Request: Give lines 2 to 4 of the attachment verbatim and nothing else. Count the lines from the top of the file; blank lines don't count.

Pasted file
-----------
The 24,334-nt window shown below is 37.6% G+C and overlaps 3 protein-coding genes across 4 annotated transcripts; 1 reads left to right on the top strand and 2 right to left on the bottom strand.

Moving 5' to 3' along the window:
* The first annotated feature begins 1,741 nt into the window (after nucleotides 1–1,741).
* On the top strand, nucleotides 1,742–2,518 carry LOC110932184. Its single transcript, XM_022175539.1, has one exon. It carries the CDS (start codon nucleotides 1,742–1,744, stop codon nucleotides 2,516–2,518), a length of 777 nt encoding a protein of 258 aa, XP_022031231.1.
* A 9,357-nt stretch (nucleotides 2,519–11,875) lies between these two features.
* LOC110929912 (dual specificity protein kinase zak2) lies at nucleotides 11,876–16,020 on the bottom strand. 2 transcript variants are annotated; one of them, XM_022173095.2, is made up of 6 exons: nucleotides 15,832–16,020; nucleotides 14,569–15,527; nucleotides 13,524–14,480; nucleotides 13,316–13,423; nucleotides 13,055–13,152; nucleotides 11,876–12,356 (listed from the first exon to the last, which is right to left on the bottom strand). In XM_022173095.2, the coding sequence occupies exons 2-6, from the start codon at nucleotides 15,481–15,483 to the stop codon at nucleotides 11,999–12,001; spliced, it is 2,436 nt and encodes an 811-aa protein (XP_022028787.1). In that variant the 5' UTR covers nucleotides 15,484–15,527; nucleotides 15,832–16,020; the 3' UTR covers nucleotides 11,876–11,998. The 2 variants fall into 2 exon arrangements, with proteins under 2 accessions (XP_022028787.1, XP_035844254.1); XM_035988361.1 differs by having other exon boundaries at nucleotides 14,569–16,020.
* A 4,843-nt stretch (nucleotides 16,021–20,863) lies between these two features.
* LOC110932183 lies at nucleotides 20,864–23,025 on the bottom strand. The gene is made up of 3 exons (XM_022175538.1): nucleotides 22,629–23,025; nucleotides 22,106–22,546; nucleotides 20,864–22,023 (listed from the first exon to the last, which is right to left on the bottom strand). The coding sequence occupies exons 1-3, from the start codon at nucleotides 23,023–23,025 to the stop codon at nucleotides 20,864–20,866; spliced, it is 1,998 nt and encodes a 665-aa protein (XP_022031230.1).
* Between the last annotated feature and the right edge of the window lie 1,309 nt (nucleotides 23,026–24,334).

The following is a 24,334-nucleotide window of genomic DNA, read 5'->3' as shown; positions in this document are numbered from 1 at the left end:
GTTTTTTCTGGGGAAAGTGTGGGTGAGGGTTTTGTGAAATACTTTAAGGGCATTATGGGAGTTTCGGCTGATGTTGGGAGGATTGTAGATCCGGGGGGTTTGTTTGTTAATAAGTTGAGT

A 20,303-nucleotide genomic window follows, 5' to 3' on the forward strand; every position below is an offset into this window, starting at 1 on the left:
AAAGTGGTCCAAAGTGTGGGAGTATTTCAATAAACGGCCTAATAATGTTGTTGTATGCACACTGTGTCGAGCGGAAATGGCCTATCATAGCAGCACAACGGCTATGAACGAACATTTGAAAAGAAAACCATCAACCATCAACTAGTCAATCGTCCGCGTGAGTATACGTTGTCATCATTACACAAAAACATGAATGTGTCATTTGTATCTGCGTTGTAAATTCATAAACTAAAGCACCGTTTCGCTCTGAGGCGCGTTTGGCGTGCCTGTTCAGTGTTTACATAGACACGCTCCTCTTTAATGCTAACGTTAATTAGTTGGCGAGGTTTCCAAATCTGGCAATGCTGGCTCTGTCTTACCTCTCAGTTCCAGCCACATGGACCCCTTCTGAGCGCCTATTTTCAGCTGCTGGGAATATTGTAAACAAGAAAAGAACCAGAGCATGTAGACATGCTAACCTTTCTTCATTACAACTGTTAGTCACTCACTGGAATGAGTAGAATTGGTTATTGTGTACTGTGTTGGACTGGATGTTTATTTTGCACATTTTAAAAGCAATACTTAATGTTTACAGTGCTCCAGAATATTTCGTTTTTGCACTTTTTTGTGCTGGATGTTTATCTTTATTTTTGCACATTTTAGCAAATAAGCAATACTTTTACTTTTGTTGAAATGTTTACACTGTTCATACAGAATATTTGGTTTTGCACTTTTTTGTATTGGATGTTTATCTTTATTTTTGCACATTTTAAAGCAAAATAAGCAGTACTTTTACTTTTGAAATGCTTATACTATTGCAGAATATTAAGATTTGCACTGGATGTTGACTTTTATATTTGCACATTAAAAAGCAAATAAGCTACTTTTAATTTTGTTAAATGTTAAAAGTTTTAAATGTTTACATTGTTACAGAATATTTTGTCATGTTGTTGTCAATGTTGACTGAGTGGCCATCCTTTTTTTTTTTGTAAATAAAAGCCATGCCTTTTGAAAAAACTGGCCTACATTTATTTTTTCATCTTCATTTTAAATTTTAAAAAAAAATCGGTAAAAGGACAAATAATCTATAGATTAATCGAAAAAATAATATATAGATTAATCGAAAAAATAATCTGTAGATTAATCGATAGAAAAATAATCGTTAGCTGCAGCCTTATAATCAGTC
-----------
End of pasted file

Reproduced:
Moving 5' to 3' along the window:
* The first annotated feature begins 1,741 nt into the window (after nucleotides 1–1,741).
* On the top strand, nucleotides 1,742–2,518 carry LOC110932184. Its single transcript, XM_022175539.1, has one exon. It carries the CDS (start codon nucleotides 1,742–1,744, stop codon nucleotides 2,516–2,518), a length of 777 nt encoding a protein of 258 aa, XP_022031231.1.